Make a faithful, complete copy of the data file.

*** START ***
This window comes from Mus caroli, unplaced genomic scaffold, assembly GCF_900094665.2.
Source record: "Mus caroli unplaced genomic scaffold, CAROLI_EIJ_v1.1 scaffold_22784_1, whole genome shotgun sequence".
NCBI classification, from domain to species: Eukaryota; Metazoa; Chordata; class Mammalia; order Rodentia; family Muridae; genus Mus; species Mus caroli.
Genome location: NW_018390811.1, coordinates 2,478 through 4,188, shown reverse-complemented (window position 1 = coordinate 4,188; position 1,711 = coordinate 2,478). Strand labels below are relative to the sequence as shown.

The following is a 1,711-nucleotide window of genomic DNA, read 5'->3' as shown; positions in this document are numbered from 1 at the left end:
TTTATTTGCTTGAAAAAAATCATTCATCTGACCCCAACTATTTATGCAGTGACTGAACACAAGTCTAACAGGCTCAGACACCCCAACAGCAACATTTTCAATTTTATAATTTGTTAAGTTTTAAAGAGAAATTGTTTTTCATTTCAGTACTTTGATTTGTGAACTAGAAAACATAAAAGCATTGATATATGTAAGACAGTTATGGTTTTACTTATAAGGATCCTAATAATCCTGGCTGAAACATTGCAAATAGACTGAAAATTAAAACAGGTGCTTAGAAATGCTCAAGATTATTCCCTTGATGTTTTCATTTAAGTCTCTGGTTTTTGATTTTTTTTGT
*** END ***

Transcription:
This window comes from Mus caroli, unplaced genomic scaffold, assembly GCF_900094665.2.
Source record: "Mus caroli unplaced genomic scaffold, CAROLI_EIJ_v1.1 scaffold_22784_1, whole genome shotgun sequence".
NCBI classification, from domain to species: Eukaryota; Metazoa; Chordata; class Mammalia; order Rodentia; family Muridae; genus Mus; species Mus caroli.
Genome location: NW_018390811.1, coordinates 2,478 through 4,188, shown reverse-complemented (window position 1 = coordinate 4,188; position 1,711 = coordinate 2,478). Strand labels below are relative to the sequence as shown.

The following is a 1,711-nucleotide window of genomic DNA, read 5'->3' as shown; positions in this document are numbered from 1 at the left end:
TTTATTTGCTTGAAAAAAATCATTCATCTGACCCCAACTATTTATGCAGTGACTGAACACAAGTCTAACAGGCTCAGACACCCCAACAGCAACATTTTCAATTTTATAATTTGTTAAGTTTTAAAGAGAAATTGTTTTTCATTTCAGTACTTTGATTTGTGAACTAGAAAACATAAAAGCATTGATATATGTAAGACAGTTATGGTTTTACTTATAAGGATCCTAATAATCCTGGCTGAAACATTGCAAATAGACTGAAAATTAAAACAGGTGCTTAGAAATGCTCAAGATTATTCCCTTGATGTTTTCATTTAAGTCTCTGGTTTTTGATTTTTTTTGT